Private Infant Swimming Resource (ISR) instruction:
ISR lessons are one-on-one and customized to the developmental level of each child. Babies who can crawl — generally six months to 12 months old– learn to hold their breath underwater, roll onto their back to float, rest and breathe. Children who can walk, generally one year of age and older (up to six years)– learn to hold their breath under water, swim with their head down and eyes open, roll onto their back to float, rest and breathe, and roll back over to resume swimming until they reach the side of the pool and can crawl out.
Class Structure: Your child’s classes are 5 days a week, Monday – Friday. Each class will be approximately 10 minutes long with just one child and their instructor in the water. Much is accomplished in a short but very intense private lesson. Your child will have the same 10 minute time slot each day. You can expect your child to be skilled in an average of 6 weeks. Contact ISR instructor Korey Dye at 859-380-1902 to schedule your class.
Get to know our ISR instructor, Korey Dye: “A love of water is something that has been instilled in me from an early age. It began with growing up and spending summers at my parents lake house. I had my very first swim experience at only a few months old which later as a child, translated into a love of water skiing and water tubing. I even went on to eventually become a member of my high school’s swim team.”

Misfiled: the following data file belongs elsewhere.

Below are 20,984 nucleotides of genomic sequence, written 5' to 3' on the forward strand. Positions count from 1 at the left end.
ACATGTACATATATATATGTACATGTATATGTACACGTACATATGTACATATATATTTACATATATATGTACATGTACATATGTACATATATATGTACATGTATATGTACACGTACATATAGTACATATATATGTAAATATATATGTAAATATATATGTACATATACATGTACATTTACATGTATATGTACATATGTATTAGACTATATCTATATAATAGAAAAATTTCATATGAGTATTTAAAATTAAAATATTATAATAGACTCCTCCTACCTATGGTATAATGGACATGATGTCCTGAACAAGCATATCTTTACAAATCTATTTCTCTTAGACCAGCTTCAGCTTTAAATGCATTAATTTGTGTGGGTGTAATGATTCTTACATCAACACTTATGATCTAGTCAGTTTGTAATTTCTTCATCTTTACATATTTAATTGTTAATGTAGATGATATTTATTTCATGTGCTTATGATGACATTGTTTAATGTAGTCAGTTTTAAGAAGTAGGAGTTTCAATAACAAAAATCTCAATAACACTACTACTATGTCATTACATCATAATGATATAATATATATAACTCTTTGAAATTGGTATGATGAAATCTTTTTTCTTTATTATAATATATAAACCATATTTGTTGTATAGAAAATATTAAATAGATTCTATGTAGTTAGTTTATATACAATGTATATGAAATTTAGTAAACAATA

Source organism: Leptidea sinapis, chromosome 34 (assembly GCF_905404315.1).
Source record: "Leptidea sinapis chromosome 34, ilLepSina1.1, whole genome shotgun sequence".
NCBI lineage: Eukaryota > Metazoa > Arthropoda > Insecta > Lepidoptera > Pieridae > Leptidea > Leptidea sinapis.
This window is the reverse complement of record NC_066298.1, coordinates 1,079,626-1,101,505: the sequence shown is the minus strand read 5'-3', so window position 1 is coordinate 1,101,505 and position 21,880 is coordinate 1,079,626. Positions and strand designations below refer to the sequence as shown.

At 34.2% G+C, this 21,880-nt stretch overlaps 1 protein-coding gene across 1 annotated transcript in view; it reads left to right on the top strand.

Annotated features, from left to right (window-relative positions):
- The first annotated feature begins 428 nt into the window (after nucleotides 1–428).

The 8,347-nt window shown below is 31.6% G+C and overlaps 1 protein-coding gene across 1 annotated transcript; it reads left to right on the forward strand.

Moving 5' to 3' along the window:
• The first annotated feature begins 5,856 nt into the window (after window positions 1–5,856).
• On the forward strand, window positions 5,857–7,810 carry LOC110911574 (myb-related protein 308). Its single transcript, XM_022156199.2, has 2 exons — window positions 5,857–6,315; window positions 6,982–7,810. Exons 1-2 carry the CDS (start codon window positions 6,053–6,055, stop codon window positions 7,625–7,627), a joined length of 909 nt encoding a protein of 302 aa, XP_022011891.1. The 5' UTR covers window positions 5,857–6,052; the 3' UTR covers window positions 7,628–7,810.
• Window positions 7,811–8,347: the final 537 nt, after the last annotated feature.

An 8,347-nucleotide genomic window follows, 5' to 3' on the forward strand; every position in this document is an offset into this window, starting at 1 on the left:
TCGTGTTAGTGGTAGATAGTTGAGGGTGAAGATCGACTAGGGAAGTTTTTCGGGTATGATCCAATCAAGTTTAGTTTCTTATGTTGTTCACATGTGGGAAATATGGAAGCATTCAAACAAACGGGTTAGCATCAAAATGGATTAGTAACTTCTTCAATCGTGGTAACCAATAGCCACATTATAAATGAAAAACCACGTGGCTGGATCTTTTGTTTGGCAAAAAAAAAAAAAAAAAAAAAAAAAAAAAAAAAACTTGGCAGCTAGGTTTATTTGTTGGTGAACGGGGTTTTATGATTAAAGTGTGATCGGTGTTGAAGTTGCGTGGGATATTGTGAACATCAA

“Once I began working in a pediatric Emergency Department, I began to realize how prevalent childhood drowning was. I had no idea it was the number one cause of accidental death in children ages 1-4. It wasn’t until a combination of my work experience, my newfound motherhood and a drowning of a child that touched my personal life that I felt I was called to become an ISR instructor. Equipping children with the skills to save themselves in the water is what I am passionate about and working with children has always been a joy of mine. Let’s work together as a team of parent, child and instructor and reach ISR’s goal of ‘Not one more child drowns!’”